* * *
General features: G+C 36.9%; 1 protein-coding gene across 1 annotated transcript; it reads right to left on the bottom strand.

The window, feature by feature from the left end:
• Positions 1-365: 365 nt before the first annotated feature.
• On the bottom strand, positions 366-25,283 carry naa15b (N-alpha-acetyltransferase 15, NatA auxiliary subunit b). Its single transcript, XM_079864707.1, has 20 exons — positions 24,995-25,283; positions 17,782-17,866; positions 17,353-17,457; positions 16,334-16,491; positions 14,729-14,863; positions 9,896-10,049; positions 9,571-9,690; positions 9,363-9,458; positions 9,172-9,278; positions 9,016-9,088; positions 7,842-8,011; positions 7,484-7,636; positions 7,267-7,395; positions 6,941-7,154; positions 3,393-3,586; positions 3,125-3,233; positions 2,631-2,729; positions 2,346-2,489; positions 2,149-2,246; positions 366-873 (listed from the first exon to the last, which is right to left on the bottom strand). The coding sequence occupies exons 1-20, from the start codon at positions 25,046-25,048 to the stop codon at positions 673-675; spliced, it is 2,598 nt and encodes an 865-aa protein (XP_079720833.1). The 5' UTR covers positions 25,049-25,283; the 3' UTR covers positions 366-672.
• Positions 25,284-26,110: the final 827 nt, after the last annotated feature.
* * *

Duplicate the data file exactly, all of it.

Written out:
General features: G+C 36.9%; 1 protein-coding gene across 1 annotated transcript; it reads right to left on the bottom strand.

The window, feature by feature from the left end:
• Positions 1-365: 365 nt before the first annotated feature.
• On the bottom strand, positions 366-25,283 carry naa15b (N-alpha-acetyltransferase 15, NatA auxiliary subunit b). Its single transcript, XM_079864707.1, has 20 exons — positions 24,995-25,283; positions 17,782-17,866; positions 17,353-17,457; positions 16,334-16,491; positions 14,729-14,863; positions 9,896-10,049; positions 9,571-9,690; positions 9,363-9,458; positions 9,172-9,278; positions 9,016-9,088; positions 7,842-8,011; positions 7,484-7,636; positions 7,267-7,395; positions 6,941-7,154; positions 3,393-3,586; positions 3,125-3,233; positions 2,631-2,729; positions 2,346-2,489; positions 2,149-2,246; positions 366-873 (listed from the first exon to the last, which is right to left on the bottom strand). The coding sequence occupies exons 1-20, from the start codon at positions 25,046-25,048 to the stop codon at positions 673-675; spliced, it is 2,598 nt and encodes an 865-aa protein (XP_079720833.1). The 5' UTR covers positions 25,049-25,283; the 3' UTR covers positions 366-672.
• Positions 25,284-26,110: the final 827 nt, after the last annotated feature.